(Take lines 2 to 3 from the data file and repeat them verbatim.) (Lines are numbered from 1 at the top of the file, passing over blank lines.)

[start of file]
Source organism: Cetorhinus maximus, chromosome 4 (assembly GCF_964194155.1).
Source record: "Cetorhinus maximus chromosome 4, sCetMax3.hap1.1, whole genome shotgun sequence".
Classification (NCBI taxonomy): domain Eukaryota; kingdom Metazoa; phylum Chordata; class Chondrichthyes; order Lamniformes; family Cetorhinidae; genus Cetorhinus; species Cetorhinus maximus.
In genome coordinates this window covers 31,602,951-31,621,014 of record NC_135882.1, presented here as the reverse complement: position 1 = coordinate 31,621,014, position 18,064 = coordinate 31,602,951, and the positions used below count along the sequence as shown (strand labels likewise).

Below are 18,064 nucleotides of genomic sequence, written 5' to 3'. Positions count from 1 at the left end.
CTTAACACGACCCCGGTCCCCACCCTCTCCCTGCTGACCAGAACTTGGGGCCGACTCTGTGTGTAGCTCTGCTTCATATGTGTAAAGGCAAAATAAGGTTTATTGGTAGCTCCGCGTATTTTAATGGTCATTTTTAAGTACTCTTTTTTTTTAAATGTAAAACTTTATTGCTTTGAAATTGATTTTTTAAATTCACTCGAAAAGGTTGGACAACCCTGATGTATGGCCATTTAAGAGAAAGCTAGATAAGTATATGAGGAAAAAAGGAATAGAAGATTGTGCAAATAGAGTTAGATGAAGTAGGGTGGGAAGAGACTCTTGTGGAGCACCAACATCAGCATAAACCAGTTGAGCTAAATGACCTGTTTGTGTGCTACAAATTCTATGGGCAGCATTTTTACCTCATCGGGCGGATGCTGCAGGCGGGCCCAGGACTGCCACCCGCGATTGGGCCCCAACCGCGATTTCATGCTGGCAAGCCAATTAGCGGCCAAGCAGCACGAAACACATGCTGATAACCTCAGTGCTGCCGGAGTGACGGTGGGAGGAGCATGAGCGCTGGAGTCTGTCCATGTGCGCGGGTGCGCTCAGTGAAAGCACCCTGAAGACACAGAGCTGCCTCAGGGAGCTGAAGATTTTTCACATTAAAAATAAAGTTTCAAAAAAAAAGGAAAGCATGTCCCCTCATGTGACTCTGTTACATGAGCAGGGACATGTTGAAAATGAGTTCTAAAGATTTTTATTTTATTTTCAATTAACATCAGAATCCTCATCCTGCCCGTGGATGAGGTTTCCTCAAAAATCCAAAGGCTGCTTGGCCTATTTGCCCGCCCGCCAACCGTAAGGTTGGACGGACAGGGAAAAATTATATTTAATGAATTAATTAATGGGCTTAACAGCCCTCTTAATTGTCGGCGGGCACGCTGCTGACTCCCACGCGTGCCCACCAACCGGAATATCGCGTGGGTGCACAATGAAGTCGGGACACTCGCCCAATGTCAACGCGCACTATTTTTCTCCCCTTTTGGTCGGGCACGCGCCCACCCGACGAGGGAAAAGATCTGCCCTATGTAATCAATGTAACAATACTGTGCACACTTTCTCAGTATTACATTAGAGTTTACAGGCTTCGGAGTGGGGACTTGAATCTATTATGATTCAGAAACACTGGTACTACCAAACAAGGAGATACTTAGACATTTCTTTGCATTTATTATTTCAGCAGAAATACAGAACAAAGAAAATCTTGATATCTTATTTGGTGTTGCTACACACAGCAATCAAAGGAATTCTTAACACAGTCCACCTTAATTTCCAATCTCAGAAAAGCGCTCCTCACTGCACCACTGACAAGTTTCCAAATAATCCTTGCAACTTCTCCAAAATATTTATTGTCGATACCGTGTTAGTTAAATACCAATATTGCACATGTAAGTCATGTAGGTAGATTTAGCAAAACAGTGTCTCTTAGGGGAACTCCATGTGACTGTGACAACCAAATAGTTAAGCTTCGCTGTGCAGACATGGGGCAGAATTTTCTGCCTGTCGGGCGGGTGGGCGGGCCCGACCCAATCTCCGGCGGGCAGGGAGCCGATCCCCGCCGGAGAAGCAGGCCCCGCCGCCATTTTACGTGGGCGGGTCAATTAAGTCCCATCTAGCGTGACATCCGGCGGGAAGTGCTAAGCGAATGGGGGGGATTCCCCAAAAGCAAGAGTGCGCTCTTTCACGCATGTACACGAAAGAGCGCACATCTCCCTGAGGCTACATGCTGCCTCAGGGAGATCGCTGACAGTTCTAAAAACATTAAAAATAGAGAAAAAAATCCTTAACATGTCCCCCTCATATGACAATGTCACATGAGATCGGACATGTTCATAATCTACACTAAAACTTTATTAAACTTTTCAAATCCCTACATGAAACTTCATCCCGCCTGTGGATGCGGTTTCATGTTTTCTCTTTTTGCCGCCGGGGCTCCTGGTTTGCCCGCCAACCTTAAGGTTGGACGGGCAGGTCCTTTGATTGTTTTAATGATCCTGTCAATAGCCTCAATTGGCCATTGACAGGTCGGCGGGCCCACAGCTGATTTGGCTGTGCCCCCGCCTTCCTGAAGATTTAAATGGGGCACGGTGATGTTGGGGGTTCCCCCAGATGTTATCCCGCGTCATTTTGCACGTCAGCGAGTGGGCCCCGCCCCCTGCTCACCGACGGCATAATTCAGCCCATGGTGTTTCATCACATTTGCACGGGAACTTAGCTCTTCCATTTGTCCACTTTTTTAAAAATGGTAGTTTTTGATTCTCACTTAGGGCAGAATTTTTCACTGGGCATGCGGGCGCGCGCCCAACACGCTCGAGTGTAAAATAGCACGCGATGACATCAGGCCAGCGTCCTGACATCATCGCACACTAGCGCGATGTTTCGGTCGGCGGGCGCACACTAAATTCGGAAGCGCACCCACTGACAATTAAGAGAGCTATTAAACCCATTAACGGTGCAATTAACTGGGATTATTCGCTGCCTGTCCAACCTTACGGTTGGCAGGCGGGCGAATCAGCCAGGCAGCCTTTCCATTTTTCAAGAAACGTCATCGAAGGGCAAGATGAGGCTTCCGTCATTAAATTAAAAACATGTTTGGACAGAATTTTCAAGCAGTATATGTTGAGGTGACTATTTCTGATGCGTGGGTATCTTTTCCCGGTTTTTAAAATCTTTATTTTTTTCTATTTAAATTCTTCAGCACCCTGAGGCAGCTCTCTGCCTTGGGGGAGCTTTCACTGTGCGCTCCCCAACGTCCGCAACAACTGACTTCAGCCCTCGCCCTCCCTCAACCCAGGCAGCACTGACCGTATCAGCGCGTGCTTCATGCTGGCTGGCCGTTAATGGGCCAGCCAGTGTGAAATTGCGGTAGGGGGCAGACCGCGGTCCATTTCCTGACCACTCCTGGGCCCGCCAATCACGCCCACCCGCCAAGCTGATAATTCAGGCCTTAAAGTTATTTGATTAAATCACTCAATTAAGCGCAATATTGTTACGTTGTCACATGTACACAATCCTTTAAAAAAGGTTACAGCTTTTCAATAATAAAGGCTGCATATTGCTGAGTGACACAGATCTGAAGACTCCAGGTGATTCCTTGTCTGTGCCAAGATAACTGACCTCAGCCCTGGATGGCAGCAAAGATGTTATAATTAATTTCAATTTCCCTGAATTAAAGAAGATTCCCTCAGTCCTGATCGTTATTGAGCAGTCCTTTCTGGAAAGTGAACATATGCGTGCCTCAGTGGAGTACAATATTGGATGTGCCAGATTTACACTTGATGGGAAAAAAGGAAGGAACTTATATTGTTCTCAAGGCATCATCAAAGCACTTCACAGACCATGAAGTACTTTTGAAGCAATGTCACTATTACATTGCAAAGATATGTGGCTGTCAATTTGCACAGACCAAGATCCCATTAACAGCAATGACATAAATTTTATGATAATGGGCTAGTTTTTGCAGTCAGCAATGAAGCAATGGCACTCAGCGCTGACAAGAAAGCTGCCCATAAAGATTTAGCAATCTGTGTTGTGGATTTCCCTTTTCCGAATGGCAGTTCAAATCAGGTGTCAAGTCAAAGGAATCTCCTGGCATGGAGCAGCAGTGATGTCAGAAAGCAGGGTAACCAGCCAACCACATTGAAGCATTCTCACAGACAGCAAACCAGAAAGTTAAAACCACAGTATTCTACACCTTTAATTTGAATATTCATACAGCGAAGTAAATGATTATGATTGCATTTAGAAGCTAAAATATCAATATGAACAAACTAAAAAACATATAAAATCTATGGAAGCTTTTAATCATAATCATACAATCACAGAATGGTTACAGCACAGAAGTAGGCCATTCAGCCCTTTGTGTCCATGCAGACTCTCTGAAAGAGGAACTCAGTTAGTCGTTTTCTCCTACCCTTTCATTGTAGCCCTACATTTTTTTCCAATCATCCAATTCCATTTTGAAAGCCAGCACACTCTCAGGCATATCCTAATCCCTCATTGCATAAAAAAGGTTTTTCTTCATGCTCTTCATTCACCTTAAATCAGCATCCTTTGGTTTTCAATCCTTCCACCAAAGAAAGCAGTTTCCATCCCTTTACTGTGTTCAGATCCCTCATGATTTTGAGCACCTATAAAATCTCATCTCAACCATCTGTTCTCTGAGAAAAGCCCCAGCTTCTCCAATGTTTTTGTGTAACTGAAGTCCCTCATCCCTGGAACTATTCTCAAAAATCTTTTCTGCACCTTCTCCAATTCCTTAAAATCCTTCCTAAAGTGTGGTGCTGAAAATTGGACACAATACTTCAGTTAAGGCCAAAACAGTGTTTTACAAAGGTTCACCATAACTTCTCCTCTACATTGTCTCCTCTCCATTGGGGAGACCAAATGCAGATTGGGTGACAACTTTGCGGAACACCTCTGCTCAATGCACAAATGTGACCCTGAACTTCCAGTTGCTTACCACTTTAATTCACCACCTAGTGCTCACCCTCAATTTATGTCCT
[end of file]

Source record: "Cetorhinus maximus chromosome 4, sCetMax3.hap1.1, whole genome shotgun sequence".
Classification (NCBI taxonomy): domain Eukaryota; kingdom Metazoa; phylum Chordata; class Chondrichthyes; order Lamniformes; family Cetorhinidae; genus Cetorhinus; species Cetorhinus maximus.